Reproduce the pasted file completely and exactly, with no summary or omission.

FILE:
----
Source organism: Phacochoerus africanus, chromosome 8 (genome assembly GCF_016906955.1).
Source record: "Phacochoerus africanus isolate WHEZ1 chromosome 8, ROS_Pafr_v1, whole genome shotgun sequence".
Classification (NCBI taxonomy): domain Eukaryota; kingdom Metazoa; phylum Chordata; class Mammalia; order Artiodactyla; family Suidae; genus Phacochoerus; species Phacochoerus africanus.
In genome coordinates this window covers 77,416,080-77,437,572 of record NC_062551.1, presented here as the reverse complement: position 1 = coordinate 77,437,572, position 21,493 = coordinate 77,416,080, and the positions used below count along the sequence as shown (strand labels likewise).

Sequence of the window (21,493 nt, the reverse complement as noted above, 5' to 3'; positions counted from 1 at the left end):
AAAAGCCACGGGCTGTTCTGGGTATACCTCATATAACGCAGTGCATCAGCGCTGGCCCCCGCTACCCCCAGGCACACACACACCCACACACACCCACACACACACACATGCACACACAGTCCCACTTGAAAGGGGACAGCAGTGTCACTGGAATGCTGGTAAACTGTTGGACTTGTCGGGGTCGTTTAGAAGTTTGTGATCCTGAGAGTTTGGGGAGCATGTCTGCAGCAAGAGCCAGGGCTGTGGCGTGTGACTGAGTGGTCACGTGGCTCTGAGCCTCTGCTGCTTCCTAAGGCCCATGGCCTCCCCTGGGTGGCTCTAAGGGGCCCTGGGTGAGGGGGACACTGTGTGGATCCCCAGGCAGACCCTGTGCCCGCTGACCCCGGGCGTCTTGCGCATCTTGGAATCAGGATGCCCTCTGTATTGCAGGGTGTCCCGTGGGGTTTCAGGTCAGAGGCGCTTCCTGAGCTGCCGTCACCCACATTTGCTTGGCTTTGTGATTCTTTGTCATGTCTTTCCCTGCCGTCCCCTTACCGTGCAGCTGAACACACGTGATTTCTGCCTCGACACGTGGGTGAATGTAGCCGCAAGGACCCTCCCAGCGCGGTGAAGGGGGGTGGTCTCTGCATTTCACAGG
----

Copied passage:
Source organism: Phacochoerus africanus, chromosome 8 (genome assembly GCF_016906955.1).
Source record: "Phacochoerus africanus isolate WHEZ1 chromosome 8, ROS_Pafr_v1, whole genome shotgun sequence".
Classification (NCBI taxonomy): domain Eukaryota; kingdom Metazoa; phylum Chordata; class Mammalia; order Artiodactyla; family Suidae; genus Phacochoerus; species Phacochoerus africanus.
In genome coordinates this window covers 77,416,080-77,437,572 of record NC_062551.1, presented here as the reverse complement: position 1 = coordinate 77,437,572, position 21,493 = coordinate 77,416,080, and the positions used below count along the sequence as shown (strand labels likewise).

Sequence of the window (21,493 nt, the reverse complement as noted above, 5' to 3'; positions counted from 1 at the left end):
AAAAGCCACGGGCTGTTCTGGGTATACCTCATATAACGCAGTGCATCAGCGCTGGCCCCCGCTACCCCCAGGCACACACACACCCACACACACCCACACACACACACATGCACACACAGTCCCACTTGAAAGGGGACAGCAGTGTCACTGGAATGCTGGTAAACTGTTGGACTTGTCGGGGTCGTTTAGAAGTTTGTGATCCTGAGAGTTTGGGGAGCATGTCTGCAGCAAGAGCCAGGGCTGTGGCGTGTGACTGAGTGGTCACGTGGCTCTGAGCCTCTGCTGCTTCCTAAGGCCCATGGCCTCCCCTGGGTGGCTCTAAGGGGCCCTGGGTGAGGGGGACACTGTGTGGATCCCCAGGCAGACCCTGTGCCCGCTGACCCCGGGCGTCTTGCGCATCTTGGAATCAGGATGCCCTCTGTATTGCAGGGTGTCCCGTGGGGTTTCAGGTCAGAGGCGCTTCCTGAGCTGCCGTCACCCACATTTGCTTGGCTTTGTGATTCTTTGTCATGTCTTTCCCTGCCGTCCCCTTACCGTGCAGCTGAACACACGTGATTTCTGCCTCGACACGTGGGTGAATGTAGCCGCAAGGACCCTCCCAGCGCGGTGAAGGGGGGTGGTCTCTGCATTTCACAGG